RIVIERA: Riviera stages its so-called Experiences for boat owners in all states and across the ditch in New Zealand, where last month a three-day fishing tournament attracted 17 craft and 85 anglers. In Sydney, there have been harbour experiences, trips to Pittwater where aqua-stages have been set up, rallies along the Hawkesbury, and to Port Stephens and Lake Macquarie. But none could hold a candle to the Pirate Experience where boats descended on Refuge Bay, participants boarded a ferry and were transferred to the James Craig tall ship for an offshore sailing experience and dinner date. Meantime, the Coomera-based Queensland Riviera dealer Keith Hanson headed north just weeks ago to Lady Musgrave Island on a 10-day odyssey with 23 boats valued at $22 million and about 100 people in tow. Some 10 of them will continue to Airlie Beach for the 14-day Whitsundays Experience. Last month in WA, 17 Rivieras and 70 people voyaged to Port Geographe in WA. Trips to Rottnest Island and Mindarie are planned. Twenty-eight boats and 106 Croweaters travelled to Kangaroo Island in April for a five-day Riviera Experience. An event is in the pipeline for Sydney for the start of the season. (More at www.rmarinesydney.com.au).

SEARAY: Serene Sugarloaf Bay in Middle Harbour was the setting for the SeaRay Rendezvous in February, where 27 of the popular American-made cruisers from 24 to 60ft converged from Pittwater to Port Hacking and rafted to create an amphitheatre for a weekend of family fun. Kids were kept busy on large floating trampolines and with organised activities, while owners enjoyed informative presentations by NSW Maritime, Cummins Marine Diesel and Mercury Marine representatives. On Sunday morning, crews woke to find the papers had been delivered. A big barbie lunch was then forthcoming. Other rendezvous have been staged on Rodd Island in Iron Cove and Port Hacking, including the Aquapalooza (www.aquapalooza.com), which is billed as the world's biggest boat party, run in June concurrently by SeaRay dealerships in other States and around the world. Last year, the event attracted 10,000 boats and some 30,000 guests worldwide across 120 venues. (More at www.searay.com).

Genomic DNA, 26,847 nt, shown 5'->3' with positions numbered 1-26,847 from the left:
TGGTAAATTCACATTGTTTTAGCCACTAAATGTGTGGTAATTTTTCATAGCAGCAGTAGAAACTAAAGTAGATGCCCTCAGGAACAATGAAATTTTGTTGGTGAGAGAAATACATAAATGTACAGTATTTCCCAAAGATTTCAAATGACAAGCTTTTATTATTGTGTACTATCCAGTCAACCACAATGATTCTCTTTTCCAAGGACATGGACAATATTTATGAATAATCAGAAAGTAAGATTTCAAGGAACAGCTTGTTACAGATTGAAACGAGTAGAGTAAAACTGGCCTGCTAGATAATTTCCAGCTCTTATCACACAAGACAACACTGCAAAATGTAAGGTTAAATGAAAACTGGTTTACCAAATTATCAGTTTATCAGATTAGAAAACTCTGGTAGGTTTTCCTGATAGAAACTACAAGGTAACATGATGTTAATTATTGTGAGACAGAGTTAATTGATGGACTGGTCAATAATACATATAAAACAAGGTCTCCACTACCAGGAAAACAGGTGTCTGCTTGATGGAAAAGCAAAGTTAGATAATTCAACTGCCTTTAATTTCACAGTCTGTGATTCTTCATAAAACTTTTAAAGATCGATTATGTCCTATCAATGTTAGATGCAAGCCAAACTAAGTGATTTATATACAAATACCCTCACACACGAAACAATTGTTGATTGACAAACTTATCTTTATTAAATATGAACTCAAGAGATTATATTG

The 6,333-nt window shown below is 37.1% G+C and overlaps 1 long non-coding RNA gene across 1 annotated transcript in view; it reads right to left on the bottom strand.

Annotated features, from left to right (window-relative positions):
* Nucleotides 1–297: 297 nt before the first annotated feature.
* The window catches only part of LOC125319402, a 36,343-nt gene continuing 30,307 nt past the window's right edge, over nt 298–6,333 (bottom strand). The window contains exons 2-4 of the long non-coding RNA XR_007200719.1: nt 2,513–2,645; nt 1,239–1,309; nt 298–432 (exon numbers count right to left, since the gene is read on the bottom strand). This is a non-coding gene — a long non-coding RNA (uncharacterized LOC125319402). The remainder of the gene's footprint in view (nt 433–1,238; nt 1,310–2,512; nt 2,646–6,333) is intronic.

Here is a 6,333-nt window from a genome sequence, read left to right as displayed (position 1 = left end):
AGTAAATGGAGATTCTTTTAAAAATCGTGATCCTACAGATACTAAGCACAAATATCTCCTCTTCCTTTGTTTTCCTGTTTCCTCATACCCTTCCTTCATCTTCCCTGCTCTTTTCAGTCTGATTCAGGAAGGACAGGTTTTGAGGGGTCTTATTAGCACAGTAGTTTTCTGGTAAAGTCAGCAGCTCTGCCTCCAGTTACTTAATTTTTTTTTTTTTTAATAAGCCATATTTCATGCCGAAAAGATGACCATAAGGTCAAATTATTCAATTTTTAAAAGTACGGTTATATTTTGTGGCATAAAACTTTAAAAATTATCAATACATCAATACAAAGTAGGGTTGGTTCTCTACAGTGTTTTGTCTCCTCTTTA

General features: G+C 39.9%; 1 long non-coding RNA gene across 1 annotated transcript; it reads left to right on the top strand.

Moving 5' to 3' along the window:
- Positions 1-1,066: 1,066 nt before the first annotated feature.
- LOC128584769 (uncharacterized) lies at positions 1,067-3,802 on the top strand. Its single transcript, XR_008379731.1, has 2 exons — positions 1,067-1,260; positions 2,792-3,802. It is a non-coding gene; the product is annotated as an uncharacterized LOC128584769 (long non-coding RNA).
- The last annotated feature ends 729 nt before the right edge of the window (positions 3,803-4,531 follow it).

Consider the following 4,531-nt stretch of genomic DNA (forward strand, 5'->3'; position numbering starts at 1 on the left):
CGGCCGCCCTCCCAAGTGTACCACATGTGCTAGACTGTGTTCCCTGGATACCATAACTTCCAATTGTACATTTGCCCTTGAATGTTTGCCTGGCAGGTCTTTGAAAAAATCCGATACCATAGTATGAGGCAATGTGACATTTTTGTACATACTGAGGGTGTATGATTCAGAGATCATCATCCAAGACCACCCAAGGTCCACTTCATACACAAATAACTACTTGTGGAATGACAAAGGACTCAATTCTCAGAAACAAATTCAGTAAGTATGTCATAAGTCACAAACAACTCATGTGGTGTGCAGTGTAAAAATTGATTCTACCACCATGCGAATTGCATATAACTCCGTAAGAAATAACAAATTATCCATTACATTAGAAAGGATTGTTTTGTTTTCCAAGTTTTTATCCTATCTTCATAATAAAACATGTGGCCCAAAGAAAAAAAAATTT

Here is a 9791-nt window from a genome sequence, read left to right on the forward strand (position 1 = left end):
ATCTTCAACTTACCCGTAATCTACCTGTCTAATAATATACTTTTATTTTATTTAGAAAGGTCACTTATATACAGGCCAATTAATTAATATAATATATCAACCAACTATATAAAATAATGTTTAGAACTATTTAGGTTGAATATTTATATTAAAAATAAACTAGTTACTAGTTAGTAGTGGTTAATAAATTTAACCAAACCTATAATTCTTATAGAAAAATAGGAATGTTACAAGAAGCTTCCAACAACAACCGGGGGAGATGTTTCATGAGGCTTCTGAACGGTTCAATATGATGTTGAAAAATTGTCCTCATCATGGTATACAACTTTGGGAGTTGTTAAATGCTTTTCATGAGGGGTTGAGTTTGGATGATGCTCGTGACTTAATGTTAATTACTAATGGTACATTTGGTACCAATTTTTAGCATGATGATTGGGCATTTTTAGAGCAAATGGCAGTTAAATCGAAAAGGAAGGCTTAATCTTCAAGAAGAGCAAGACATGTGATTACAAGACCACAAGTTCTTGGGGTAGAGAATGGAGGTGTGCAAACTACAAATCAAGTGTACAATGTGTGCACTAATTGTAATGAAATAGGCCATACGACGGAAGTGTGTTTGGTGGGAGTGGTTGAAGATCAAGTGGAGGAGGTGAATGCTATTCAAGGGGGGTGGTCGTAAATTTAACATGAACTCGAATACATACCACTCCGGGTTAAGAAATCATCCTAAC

SEAWIND: The Wollongong-based catamaran company is enjoying a surge of interest in its efficient cruising craft. Owners tend to be real enthusiasts who enjoy getting together and going places. Regattas are popular, with Jervis Bay on May 10, Whitsundays with island racing and parties from June 20 to 27, Pittwater on October 31 with a marquee and party at The Basin, and Moreton Bay on November 15. (Details at www.seawindcats.com).

WHITTLEY: If you prefer your boats trailerable and enjoy cruising in company then consider a Whittley. There are independent owners’ clubs based in NSW, Melbourne and Qld. The local branch is often seen with boats rafted up in Cowan Creek, Middle Harbour and Port Hacking. Other times, they hitch them up and hit the highway, heading for the Whitsundays and beyond. (See www.whittleyclubnsw.com for news, pics and rally reports).